UK shares plunged in the biggest points fall since the economic crisis of November 2008, amid fears of a global recession.
The FTSE 100 Index closed 4.7 per cent, or 246.8 points, lower at 5041.6 on Thursday. The fall represents around £64 billion.
Markets also fell across the world. Germany's Dax and France's Cac-40 fell by 5 per cent, while in the US the Dow Jones has slumped by 522 points to 10,601, a low for the year.
The US Federal Reserve has warned of a "significant downside risks to the economic outlook" and in a process named Operation Twist had moved to keep US interest rates lower for longer.
But traders appear to have been unconvinced by the latest attempt to prop up the country's troubled economy.
Christine Lagarde, the head of the International Monetary Fund, has warned that there appears to be a lack of political "momentum and spirit" to deal with the problem.
"In 2008 there was a much wider path for recovery because the sovereigns had more room to maneuver, they could engage more in supporting the financial system, and they did at the time," she said.
"They incredibly ably manged to avoid protectionism to kick start growth to make sure the financial pipes that fueled the economy were working again."
She added: "They don't have as much maneuvering room now. they don't have as much munition."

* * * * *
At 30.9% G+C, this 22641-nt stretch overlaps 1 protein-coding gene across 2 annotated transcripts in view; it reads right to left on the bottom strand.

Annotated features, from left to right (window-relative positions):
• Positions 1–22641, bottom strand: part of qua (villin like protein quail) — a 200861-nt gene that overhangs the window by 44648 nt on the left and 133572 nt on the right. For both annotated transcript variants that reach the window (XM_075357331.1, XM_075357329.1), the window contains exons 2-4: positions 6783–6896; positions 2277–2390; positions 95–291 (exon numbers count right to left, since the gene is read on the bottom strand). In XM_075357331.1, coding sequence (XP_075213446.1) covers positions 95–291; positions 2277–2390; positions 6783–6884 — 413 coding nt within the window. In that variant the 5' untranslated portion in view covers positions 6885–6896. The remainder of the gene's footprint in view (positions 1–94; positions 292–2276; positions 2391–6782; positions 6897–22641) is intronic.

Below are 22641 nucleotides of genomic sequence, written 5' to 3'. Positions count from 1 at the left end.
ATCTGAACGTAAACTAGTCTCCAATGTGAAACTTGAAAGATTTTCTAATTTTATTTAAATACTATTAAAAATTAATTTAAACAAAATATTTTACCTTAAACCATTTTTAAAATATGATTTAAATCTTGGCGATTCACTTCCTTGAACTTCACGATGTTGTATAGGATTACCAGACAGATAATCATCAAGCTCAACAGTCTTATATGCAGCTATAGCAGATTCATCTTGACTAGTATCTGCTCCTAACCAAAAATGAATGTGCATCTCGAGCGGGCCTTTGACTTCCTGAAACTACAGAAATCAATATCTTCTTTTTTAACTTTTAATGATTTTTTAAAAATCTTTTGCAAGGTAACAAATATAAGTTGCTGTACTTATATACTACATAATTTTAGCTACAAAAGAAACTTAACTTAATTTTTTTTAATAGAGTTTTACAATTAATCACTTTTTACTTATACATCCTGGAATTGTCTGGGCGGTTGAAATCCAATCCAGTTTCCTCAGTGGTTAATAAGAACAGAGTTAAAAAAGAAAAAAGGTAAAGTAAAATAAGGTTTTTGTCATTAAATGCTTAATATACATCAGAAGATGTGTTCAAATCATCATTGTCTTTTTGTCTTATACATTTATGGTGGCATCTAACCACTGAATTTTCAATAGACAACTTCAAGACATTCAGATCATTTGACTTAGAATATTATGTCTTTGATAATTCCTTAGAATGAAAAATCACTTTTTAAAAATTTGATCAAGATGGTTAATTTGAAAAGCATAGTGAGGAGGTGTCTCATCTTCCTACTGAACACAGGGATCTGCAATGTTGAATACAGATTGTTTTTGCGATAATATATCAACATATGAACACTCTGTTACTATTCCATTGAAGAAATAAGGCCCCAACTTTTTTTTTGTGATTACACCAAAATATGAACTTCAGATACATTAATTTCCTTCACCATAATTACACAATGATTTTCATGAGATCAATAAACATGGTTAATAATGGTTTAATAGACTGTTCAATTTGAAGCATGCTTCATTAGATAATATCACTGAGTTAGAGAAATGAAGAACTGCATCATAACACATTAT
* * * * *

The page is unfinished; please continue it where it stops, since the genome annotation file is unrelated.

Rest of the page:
But Speaking in New York Lagarde said that was not her main worry.
"What is lacking today, and I hope will be rejuvenated, is the collective momentum and the spirit that i saw at London G20 meeting...that was a moment when all leaders came together," she said.
Earlier on Thursday Robert Zoellick, The World Bank president, warned that politicians had "no excuse" for not acting to prevent a double-dip recession.
"The world is in a danger zone," he said. "In 2008 many people said they did not see the turbulence coming, leaders have no such excuse now."
He said "dangerous times call for courageous people" and Europe, Japan and the United States must act swiftly to address their economic woes before they became bigger economic problems for the developing world.
"I still think a double dip recession for the world's major economies is unlikely, but my confidence in that belief is being eroded daily by the steady drip of difficult economic news," he said.
Prime Minister David Cameron has put his name to a letter sent to French President Nicolas Sarkozy the current chair of the G20, to urge him to take action to tackle the problem.
The letter warns: "We have not yet mastered the challenges of the crisis. Global imbalances are rising again. External risks to the stability of our banks and our economies are reaching pre-crisis levels.:
It adds: "At the same time, the confidence of citizens, businesses and markets has been damaged due to the lack of visible political will: this in itself is holding back the recovery."
The letter has so far not been signed by the United States or any member of the eurozone, but has been agreed to by other G20 members including Australia, Canada, Indonesia, Mexico and South Korea.Suggest a correction